Dr. James Harynuk

After completing my undergraduate degree in Environmental Chemistry at the University of Waterloo in 1999, I joined the newly-formed research group of Tadeusz Górecki also at the University of Waterloo. There we were the first Canadian researchers to begin studying this new and exciting field of comprehensive two-dimensional gas chromatography (GC×GC). Over the course of my graduate work, I developed several modulators for GC×GC and invented a new mode of operation for GC×GC, termed stop-flow GC×GC, and conducted the first systematic studies into column overloading effects in GC×GC.

I finished my PhD in December of 2004, and in January 2005 I took up a position with the Australian Centre for Research on Separation Science at the Royal Melbourne Institute of Technology in Melbourne, Australia working with Philip Marriott. While there I continued studies into GC×GC applications and theory. We introduced the use of short primary columns for fast GC×GC and simultaneously became the first group to use cold-on-column injection for a GC×GC separation. We also introduced the concept of the Modulation Ratio – a term that relates the width of a peak eluting from the first dimension to the modulation period. This allows one to quickly and easily evaluate the extent of modulation in a separation and compare the modulation between separations.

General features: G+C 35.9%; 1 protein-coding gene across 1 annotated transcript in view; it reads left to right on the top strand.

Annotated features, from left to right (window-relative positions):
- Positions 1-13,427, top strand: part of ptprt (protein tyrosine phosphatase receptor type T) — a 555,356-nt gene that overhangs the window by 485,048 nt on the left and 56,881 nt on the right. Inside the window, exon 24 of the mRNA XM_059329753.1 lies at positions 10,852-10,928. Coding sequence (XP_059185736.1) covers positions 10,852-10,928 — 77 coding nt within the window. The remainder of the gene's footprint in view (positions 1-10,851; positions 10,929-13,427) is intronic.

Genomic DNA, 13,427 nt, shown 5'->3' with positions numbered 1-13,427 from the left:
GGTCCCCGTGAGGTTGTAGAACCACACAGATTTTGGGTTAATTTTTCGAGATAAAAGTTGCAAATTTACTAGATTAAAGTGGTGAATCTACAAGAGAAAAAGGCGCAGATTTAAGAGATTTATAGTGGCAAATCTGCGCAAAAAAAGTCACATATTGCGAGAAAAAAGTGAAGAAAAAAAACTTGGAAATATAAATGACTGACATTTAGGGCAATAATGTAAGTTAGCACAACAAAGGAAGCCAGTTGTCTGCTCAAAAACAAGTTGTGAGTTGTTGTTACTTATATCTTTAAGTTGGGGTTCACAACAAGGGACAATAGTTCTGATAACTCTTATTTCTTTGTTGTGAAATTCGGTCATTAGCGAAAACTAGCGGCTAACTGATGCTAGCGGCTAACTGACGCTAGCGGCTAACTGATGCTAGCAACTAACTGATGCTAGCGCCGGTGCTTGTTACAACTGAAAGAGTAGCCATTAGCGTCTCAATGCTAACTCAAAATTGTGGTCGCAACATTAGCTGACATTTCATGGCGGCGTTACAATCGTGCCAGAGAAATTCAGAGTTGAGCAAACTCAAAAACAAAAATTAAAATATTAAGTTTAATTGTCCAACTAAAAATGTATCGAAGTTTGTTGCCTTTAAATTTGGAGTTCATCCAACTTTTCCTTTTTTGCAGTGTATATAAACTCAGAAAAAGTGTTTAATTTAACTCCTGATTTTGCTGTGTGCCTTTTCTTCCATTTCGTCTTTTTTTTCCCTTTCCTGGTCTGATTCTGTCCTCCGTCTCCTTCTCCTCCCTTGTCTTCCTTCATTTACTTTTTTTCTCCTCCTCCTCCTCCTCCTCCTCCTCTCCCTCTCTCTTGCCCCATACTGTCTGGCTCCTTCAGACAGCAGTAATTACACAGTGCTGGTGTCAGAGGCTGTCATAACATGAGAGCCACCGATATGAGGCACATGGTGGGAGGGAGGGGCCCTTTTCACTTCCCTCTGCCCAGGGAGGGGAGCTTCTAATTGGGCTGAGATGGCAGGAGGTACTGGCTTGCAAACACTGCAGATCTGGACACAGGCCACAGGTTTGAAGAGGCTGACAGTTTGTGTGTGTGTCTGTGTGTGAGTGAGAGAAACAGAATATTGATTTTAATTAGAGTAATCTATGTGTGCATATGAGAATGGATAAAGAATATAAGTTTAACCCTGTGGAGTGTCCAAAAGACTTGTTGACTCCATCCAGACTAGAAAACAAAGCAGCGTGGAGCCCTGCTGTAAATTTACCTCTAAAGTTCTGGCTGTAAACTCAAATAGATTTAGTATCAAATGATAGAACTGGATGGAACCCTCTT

In May 2007, I found myself here at the University of Alberta, starting up a new laboratory. In the past 10 years the group has grown significantly and our research has broadened to include forensics, metabolomics and chemometrics.